Epic contortions

Kingdom of Heaven

Orlando Bloom may not be Russell Crowe, but in this picture he does a passable Johnny Depp.

Orlando Bloom may not be Russell Crowe, but in this picture he does a passable Johnny Depp.

Rated 2.0

Director Ridley Scott’s Kingdom of Heaven has all the spectacle that $130 million can buy and all the visual splendor and impressive battle scenes that Scott’s eye and gift for deployment can provide. It even has (within the usual limits of a Hollywood epic) a reasonable grasp of history—in this case, the uneasy truce in the Holy Land between the second and third crusades. What it lacks, unfortunately, are a compelling story and characters with performances that measure up to the grandeur of the theme and setting.

The story opens in 1184 in France. Balian (Orlando Bloom) is a village blacksmith who has lost first his infant child and then his wife through suicide in her grief. Under the circumstances, he isn’t overjoyed to look up from his forge and see his father, Godfrey of Ibelin (Liam Neeson)—but then the two have never met. Godfrey went off crusading after begetting Balian with a local girl, but now he’s ready to be a proper father, offering to take Balian back to his feudal domain near Jerusalem.

Balian refuses, but later the village priest drops by and has the bad grace to taunt him with a description of his wife in the corner of hell reserved for suicides. Balian skewers the priest and roasts him over the forge, and then he changes his mind about Godfrey’s offer, hoping that a pilgrimage to the Holy Land will intercede with God on his wife’s behalf—and on his own.

When a posse shows up to arrest Balian, Godfrey and his knights fight them off. But it’s a pyrrhic victory, leaving Godfrey mortally wounded. Knowing he won’t make it home, Godfrey says to Balian, “Go where the men speak Italian. Then continue until they speak something else.”

It takes awhile and a shipwreck, but these directions, surprisingly enough, manage to get Balian to the feudal Kingdom of Jerusalem, where he meets Baldwin IV, the historical leper king, played by Edward Norton in the movie’s best performance. Baldwin, doomed by his disease to rule weakly, die young and leave no heir, nevertheless was a decent man who did the best he could, and better than one probably would expect, in an impossible position. Norton, his face hidden behind a silver mask, has only his voice, his hands and his body language to portray this melancholy king, and the way he does it is an education for any actor.

In the wake of Baldwin’s death, the rapacious knight Reynald (Brendan Gleeson), whose depredations were barely contained by Baldwin and his marshal (Jeremy Irons) while the king was alive, breaks the fragile peace between Christian and Muslim forces. This prompts the Muslim leader Saladin (Ghassan Massoud) to lay siege to Jerusalem, ruled now by Baldwin’s sister Sibylla (Eva Green) and her arrogant husband, Guy de Lusignan (Marton Csokas), with Balian directing the defense of the city. Medieval-history buffs will know the outcome; others may find it a surprise, even something of an anticlimax.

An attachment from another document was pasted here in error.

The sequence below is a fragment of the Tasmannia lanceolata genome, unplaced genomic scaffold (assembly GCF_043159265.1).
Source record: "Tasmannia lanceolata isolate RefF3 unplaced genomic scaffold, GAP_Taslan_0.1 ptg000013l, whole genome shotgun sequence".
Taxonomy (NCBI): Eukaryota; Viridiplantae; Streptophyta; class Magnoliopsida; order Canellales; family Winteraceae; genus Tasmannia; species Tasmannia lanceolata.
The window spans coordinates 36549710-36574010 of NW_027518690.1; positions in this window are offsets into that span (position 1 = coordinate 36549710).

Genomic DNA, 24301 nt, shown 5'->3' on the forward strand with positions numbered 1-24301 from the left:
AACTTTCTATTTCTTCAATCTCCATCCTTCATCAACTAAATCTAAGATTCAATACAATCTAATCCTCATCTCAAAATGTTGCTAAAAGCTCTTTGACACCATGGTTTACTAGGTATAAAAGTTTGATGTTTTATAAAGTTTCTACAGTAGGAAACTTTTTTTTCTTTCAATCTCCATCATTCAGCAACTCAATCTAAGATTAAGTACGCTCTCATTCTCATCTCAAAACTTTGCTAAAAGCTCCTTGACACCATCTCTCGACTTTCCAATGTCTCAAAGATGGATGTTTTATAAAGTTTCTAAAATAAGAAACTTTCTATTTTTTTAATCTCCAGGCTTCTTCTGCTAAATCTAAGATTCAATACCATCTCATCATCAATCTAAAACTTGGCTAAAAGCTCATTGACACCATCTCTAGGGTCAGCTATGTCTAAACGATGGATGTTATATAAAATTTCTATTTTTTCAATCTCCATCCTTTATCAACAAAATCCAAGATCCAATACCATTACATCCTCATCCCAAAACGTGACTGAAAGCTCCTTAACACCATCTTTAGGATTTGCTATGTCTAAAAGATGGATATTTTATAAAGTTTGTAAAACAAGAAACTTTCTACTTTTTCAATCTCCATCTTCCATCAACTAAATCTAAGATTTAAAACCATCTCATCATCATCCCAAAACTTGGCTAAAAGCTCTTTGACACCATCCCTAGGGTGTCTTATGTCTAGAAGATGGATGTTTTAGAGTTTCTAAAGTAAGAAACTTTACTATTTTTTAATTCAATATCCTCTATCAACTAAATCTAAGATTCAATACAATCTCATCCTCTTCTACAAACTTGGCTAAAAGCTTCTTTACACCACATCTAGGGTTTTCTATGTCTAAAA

Scott gives Kingdom of Heaven everything he’s got, but William Monahan’s script is too cursory and sketchy to support the visuals. We miss Neeson and Norton, but we still have Irons, Gleeson and others; there’s simply not enough substance to the story to keep them busy. Even the villains are puny and underdone.

Also, the movie is soft at the center. Bloom has too wispy a presence to carry a movie of this size. The quality that made him a good choice for the callow, cowardly Paris in Troy works against him here. (Bloom reportedly added 20 pounds of muscle for the role, but he still doesn’t seem like a blacksmith; he looks as if lifting the hammer too high would make him topple over backward.)

In fairness to Bloom, he’s trying to do something he hasn’t been trained for. Fifty years ago, Balian would have been played by Charlton Heston or Kirk Douglas or Richard Burton—actors who could stand among clashing armies with arrows flying, swords clanging and horses thundering in every direction and still be the center of attention. There aren’t many stars around who can still do that, and it isn’t Bloom’s fault that he’s not Russell Crowe.

Digital effects may bring back the cast-of-thousands epic, but—so far, at least—they can’t create stars to stand out from the crowd.